• GPHYSICS
    • G06COMPUTING; CALCULATING; COUNTING
    • G06FELECTRIC DIGITAL DATA PROCESSING
    • G06F9/00Arrangements for program control, e.g. control units
    • G06F9/06Arrangements for program control, e.g. control units using stored programs, i.e. using an internal store of processing equipment to receive or retain programs
    • G06F9/44Arrangements for executing specific programs
    • G06F9/455Emulation; Interpretation; Software simulation, e.g. virtualisation or emulation of application or operating system execution engines
    • G06F9/45533Hypervisors; Virtual machine monitors
    • G06F9/45558Hypervisor-specific management and integration aspects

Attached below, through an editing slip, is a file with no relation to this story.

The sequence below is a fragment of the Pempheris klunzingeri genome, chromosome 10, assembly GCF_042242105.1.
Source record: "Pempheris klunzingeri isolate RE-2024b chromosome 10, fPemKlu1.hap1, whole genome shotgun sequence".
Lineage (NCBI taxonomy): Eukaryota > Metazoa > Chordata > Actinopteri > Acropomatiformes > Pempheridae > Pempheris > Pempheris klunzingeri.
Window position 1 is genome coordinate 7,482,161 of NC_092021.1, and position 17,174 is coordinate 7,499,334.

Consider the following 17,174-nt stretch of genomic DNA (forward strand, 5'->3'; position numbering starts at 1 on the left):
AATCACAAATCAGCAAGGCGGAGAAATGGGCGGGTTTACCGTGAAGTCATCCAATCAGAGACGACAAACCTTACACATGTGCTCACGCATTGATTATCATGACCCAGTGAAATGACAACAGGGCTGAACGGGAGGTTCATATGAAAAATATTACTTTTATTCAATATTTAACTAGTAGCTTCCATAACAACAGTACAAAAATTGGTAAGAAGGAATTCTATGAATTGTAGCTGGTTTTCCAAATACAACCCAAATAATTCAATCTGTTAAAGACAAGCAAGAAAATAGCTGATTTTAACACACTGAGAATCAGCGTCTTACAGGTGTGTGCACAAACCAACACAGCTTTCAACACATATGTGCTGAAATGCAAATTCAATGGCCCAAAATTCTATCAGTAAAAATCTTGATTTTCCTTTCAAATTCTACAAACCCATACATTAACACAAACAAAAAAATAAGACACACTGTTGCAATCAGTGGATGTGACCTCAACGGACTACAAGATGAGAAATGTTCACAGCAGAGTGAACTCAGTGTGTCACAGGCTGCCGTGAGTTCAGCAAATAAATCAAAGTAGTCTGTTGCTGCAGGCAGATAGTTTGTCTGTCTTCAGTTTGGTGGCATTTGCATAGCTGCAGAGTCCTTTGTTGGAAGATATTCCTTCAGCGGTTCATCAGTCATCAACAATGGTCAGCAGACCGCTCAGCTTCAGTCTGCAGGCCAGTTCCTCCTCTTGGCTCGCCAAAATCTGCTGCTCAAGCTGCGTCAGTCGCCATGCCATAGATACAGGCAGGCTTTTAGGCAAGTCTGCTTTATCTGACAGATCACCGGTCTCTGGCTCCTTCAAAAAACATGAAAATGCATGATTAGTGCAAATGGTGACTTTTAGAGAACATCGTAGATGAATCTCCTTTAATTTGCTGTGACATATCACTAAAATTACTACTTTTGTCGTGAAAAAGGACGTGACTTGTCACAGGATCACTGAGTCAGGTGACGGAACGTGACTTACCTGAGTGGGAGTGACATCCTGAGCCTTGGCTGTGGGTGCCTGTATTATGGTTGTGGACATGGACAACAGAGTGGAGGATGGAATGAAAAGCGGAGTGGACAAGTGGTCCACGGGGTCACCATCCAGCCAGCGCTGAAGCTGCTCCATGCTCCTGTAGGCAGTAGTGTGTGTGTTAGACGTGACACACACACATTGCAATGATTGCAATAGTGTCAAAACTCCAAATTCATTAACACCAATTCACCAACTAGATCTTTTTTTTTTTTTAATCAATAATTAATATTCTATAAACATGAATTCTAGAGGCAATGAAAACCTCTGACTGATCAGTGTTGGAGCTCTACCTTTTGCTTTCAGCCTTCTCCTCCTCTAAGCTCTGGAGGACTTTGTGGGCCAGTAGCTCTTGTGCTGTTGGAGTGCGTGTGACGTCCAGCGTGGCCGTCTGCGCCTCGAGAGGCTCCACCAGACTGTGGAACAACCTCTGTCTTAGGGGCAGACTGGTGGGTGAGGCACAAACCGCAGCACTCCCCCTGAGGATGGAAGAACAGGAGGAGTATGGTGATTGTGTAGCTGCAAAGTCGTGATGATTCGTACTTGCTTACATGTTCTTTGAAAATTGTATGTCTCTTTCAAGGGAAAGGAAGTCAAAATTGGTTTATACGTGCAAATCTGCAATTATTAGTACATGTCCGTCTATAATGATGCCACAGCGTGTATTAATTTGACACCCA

• G06F2009/45579I/O management (device drivers, storage access)

Abstract

A vendor independent partition interface between a logical partition and an adjunct partition associated with a self-virtualizing IO resource is used to effectively abstract away vender-specific interface details for the self-virtualizing IO resource. By doing so, vender-specific implementation details may be isolated from the operating systems resident in logical partitions, thus requiring only changes in vendor specific firmware in order to support new or revised self-virtualizing IO resources.

Description

    FIELD OF THE INVENTION
  • The invention is generally related to data processing, and in particular to logically partitioned data processing systems and self-virtualizing input/output devices for use with same.
  • BACKGROUND OF THE INVENTION